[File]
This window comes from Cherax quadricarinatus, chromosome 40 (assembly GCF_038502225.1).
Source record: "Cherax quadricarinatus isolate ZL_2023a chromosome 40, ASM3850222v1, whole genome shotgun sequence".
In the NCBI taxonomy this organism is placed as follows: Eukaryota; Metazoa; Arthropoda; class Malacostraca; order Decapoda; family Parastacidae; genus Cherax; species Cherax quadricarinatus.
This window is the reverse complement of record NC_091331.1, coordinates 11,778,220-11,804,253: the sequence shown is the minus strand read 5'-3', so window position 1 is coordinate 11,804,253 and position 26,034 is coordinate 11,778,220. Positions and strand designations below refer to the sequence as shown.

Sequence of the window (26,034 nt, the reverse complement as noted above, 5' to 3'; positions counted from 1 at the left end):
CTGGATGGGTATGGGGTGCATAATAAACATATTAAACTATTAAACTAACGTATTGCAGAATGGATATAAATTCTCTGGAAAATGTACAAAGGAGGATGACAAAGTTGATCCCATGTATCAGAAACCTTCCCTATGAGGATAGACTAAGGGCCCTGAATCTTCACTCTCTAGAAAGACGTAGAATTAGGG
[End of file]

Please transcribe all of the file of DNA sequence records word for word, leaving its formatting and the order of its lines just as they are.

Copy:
This window comes from Cherax quadricarinatus, chromosome 40 (assembly GCF_038502225.1).
Source record: "Cherax quadricarinatus isolate ZL_2023a chromosome 40, ASM3850222v1, whole genome shotgun sequence".
In the NCBI taxonomy this organism is placed as follows: Eukaryota; Metazoa; Arthropoda; class Malacostraca; order Decapoda; family Parastacidae; genus Cherax; species Cherax quadricarinatus.
This window is the reverse complement of record NC_091331.1, coordinates 11,778,220-11,804,253: the sequence shown is the minus strand read 5'-3', so window position 1 is coordinate 11,804,253 and position 26,034 is coordinate 11,778,220. Positions and strand designations below refer to the sequence as shown.

Sequence of the window (26,034 nt, the reverse complement as noted above, 5' to 3'; positions counted from 1 at the left end):
CTGGATGGGTATGGGGTGCATAATAAACATATTAAACTATTAAACTAACGTATTGCAGAATGGATATAAATTCTCTGGAAAATGTACAAAGGAGGATGACAAAGTTGATCCCATGTATCAGAAACCTTCCCTATGAGGATAGACTAAGGGCCCTGAATCTTCACTCTCTAGAAAGACGTAGAATTAGGG